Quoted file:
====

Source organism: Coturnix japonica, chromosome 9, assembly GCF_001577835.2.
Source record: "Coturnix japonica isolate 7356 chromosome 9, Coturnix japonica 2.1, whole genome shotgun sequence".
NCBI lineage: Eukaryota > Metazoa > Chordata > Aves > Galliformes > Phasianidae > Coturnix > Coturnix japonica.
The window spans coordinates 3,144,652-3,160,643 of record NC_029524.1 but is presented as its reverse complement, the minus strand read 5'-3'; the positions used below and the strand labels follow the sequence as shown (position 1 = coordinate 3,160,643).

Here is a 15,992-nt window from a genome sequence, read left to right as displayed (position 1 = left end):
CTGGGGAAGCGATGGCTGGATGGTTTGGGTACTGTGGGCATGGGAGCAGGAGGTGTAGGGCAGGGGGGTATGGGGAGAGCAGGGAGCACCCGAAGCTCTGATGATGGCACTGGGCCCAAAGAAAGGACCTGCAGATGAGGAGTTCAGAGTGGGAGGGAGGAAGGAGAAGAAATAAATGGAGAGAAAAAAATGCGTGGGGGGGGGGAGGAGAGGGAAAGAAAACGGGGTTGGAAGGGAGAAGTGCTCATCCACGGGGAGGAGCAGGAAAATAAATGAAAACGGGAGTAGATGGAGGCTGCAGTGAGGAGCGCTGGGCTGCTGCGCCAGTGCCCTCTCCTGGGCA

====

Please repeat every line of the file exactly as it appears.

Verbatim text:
Source organism: Coturnix japonica, chromosome 9, assembly GCF_001577835.2.
Source record: "Coturnix japonica isolate 7356 chromosome 9, Coturnix japonica 2.1, whole genome shotgun sequence".
NCBI lineage: Eukaryota > Metazoa > Chordata > Aves > Galliformes > Phasianidae > Coturnix > Coturnix japonica.
The window spans coordinates 3,144,652-3,160,643 of record NC_029524.1 but is presented as its reverse complement, the minus strand read 5'-3'; the positions used below and the strand labels follow the sequence as shown (position 1 = coordinate 3,160,643).

Here is a 15,992-nt window from a genome sequence, read left to right as displayed (position 1 = left end):
CTGGGGAAGCGATGGCTGGATGGTTTGGGTACTGTGGGCATGGGAGCAGGAGGTGTAGGGCAGGGGGGTATGGGGAGAGCAGGGAGCACCCGAAGCTCTGATGATGGCACTGGGCCCAAAGAAAGGACCTGCAGATGAGGAGTTCAGAGTGGGAGGGAGGAAGGAGAAGAAATAAATGGAGAGAAAAAAATGCGTGGGGGGGGGGAGGAGAGGGAAAGAAAACGGGGTTGGAAGGGAGAAGTGCTCATCCACGGGGAGGAGCAGGAAAATAAATGAAAACGGGAGTAGATGGAGGCTGCAGTGAGGAGCGCTGGGCTGCTGCGCCAGTGCCCTCTCCTGGGCA